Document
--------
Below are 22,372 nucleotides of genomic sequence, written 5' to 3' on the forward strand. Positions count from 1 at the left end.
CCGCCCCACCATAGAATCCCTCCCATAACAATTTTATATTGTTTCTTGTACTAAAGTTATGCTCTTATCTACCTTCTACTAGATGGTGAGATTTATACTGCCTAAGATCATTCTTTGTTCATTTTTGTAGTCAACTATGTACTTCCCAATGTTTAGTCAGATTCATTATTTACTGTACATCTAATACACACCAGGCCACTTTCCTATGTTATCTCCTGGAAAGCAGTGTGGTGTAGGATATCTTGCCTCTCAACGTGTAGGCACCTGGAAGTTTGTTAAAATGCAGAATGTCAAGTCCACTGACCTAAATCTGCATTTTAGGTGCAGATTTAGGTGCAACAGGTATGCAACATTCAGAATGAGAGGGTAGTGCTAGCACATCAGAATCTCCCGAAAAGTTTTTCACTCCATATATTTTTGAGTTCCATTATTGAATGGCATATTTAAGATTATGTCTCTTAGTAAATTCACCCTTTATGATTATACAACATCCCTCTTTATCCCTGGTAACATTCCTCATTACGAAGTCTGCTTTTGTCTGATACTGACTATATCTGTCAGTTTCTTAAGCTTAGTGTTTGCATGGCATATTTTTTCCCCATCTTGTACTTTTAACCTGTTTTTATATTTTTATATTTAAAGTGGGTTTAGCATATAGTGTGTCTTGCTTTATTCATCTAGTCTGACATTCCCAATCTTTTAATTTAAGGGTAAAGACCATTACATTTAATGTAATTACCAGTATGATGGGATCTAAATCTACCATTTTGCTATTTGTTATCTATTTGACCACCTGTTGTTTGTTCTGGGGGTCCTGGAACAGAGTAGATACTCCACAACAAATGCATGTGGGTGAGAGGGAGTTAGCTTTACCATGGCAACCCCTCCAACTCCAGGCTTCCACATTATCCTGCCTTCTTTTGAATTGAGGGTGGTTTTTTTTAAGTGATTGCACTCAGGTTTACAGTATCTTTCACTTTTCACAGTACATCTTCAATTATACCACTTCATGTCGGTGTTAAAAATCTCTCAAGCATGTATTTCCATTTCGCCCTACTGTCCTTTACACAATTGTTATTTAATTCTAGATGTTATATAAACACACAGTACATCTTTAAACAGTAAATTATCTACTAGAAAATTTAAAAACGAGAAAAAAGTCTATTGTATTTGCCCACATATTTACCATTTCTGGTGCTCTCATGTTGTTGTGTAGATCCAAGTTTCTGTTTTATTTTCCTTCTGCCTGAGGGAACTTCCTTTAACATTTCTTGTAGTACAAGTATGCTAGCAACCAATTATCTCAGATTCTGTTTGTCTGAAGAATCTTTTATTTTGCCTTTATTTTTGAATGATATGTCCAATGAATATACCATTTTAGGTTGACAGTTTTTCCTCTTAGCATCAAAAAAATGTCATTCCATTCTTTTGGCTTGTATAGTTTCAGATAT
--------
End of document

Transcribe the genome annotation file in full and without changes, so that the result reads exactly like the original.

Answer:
Below are 22,372 nucleotides of genomic sequence, written 5' to 3' on the forward strand. Positions count from 1 at the left end.
CCGCCCCACCATAGAATCCCTCCCATAACAATTTTATATTGTTTCTTGTACTAAAGTTATGCTCTTATCTACCTTCTACTAGATGGTGAGATTTATACTGCCTAAGATCATTCTTTGTTCATTTTTGTAGTCAACTATGTACTTCCCAATGTTTAGTCAGATTCATTATTTACTGTACATCTAATACACACCAGGCCACTTTCCTATGTTATCTCCTGGAAAGCAGTGTGGTGTAGGATATCTTGCCTCTCAACGTGTAGGCACCTGGAAGTTTGTTAAAATGCAGAATGTCAAGTCCACTGACCTAAATCTGCATTTTAGGTGCAGATTTAGGTGCAACAGGTATGCAACATTCAGAATGAGAGGGTAGTGCTAGCACATCAGAATCTCCCGAAAAGTTTTTCACTCCATATATTTTTGAGTTCCATTATTGAATGGCATATTTAAGATTATGTCTCTTAGTAAATTCACCCTTTATGATTATACAACATCCCTCTTTATCCCTGGTAACATTCCTCATTACGAAGTCTGCTTTTGTCTGATACTGACTATATCTGTCAGTTTCTTAAGCTTAGTGTTTGCATGGCATATTTTTTCCCCATCTTGTACTTTTAACCTGTTTTTATATTTTTATATTTAAAGTGGGTTTAGCATATAGTGTGTCTTGCTTTATTCATCTAGTCTGACATTCCCAATCTTTTAATTTAAGGGTAAAGACCATTACATTTAATGTAATTACCAGTATGATGGGATCTAAATCTACCATTTTGCTATTTGTTATCTATTTGACCACCTGTTGTTTGTTCTGGGGGTCCTGGAACAGAGTAGATACTCCACAACAAATGCATGTGGGTGAGAGGGAGTTAGCTTTACCATGGCAACCCCTCCAACTCCAGGCTTCCACATTATCCTGCCTTCTTTTGAATTGAGGGTGGTTTTTTTTAAGTGATTGCACTCAGGTTTACAGTATCTTTCACTTTTCACAGTACATCTTCAATTATACCACTTCATGTCGGTGTTAAAAATCTCTCAAGCATGTATTTCCATTTCGCCCTACTGTCCTTTACACAATTGTTATTTAATTCTAGATGTTATATAAACACACAGTACATCTTTAAACAGTAAATTATCTACTAGAAAATTTAAAAACGAGAAAAAAGTCTATTGTATTTGCCCACATATTTACCATTTCTGGTGCTCTCATGTTGTTGTGTAGATCCAAGTTTCTGTTTTATTTTCCTTCTGCCTGAGGGAACTTCCTTTAACATTTCTTGTAGTACAAGTATGCTAGCAACCAATTATCTCAGATTCTGTTTGTCTGAAGAATCTTTTATTTTGCCTTTATTTTTGAATGATATGTCCAATGAATATACCATTTTAGGTTGACAGTTTTTCCTCTTAGCATCAAAAAAATGTCATTCCATTCTTTTGGCTTGTATAGTTTCAGATAT